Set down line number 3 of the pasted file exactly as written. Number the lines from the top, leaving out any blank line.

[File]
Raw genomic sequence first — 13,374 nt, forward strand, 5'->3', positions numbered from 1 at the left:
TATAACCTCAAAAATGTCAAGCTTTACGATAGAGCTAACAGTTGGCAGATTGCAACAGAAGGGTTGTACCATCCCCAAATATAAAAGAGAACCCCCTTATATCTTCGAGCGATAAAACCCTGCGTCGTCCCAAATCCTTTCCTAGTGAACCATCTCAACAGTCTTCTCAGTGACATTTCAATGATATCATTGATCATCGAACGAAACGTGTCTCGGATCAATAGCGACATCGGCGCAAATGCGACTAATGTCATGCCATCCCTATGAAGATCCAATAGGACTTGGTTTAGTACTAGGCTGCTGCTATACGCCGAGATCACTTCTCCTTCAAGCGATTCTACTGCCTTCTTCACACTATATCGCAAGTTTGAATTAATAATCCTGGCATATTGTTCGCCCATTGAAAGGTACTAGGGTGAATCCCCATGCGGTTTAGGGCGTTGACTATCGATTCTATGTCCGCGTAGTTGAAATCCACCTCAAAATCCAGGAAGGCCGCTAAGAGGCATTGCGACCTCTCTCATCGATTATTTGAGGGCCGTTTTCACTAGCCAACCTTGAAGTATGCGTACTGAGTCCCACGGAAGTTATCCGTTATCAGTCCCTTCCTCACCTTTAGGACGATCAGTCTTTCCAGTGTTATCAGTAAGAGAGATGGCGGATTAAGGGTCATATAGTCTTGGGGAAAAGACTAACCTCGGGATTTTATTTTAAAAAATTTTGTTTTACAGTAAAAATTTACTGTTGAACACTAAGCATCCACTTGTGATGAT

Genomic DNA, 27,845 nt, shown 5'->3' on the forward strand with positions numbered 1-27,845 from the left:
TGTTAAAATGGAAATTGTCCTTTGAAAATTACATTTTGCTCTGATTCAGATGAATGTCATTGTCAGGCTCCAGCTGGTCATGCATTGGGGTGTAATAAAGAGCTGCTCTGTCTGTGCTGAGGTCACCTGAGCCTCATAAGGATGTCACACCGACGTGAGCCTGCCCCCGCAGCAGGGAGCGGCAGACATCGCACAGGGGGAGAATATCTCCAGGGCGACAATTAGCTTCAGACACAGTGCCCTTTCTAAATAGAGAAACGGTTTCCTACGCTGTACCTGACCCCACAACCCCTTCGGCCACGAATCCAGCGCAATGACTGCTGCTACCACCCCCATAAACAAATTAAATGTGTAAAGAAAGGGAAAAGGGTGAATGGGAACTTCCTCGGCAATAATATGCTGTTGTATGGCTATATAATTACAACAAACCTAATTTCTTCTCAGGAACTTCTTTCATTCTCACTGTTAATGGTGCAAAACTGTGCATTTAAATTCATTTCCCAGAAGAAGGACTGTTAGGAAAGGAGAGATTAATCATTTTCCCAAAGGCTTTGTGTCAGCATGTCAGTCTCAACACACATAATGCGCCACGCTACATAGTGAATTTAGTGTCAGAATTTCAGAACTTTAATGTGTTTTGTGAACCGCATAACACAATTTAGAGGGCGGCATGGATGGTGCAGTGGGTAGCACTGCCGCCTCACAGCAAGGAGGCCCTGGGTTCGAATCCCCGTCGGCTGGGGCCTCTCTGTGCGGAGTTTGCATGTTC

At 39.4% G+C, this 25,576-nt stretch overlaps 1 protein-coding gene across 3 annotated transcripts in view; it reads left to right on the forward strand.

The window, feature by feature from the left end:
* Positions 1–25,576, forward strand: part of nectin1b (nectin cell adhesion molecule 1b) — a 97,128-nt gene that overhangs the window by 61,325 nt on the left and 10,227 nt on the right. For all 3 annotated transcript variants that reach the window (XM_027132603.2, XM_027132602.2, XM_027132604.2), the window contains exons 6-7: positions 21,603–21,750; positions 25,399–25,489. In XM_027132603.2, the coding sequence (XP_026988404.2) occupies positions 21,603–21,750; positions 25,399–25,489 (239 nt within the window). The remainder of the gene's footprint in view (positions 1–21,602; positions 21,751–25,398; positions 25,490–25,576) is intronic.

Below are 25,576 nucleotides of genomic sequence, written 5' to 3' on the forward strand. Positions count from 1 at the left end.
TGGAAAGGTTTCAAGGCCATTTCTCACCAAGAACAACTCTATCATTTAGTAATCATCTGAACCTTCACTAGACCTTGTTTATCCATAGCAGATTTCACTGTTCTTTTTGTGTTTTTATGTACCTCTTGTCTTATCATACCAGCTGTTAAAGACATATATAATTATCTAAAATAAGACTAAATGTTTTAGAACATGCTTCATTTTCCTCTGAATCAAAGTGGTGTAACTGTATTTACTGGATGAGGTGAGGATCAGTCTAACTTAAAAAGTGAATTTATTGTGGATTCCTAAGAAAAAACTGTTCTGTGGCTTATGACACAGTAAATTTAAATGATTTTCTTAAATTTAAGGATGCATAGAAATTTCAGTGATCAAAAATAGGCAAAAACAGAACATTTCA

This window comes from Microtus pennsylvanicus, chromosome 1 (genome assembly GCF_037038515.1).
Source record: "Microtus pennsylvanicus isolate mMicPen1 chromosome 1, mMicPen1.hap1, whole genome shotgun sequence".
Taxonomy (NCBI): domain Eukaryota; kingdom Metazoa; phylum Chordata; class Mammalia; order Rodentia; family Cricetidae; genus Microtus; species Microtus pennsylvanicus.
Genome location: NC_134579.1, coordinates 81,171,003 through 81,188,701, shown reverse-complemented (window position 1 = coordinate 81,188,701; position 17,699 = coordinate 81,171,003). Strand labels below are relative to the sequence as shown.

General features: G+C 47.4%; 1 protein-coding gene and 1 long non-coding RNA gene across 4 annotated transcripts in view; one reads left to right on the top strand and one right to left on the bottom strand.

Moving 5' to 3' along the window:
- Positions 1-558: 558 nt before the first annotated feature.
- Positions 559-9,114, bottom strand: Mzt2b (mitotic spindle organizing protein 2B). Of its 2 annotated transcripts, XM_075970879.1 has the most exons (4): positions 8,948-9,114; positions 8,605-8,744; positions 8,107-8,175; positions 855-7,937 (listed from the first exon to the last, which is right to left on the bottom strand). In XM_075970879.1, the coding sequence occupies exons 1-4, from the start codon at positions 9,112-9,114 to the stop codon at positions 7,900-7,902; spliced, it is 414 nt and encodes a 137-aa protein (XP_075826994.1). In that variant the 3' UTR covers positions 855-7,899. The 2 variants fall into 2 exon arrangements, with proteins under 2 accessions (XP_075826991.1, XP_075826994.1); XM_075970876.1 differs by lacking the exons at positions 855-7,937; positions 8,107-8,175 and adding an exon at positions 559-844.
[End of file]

Genomic DNA, 27,845 nt, shown 5'->3' on the forward strand with positions numbered 1-27,845 from the left: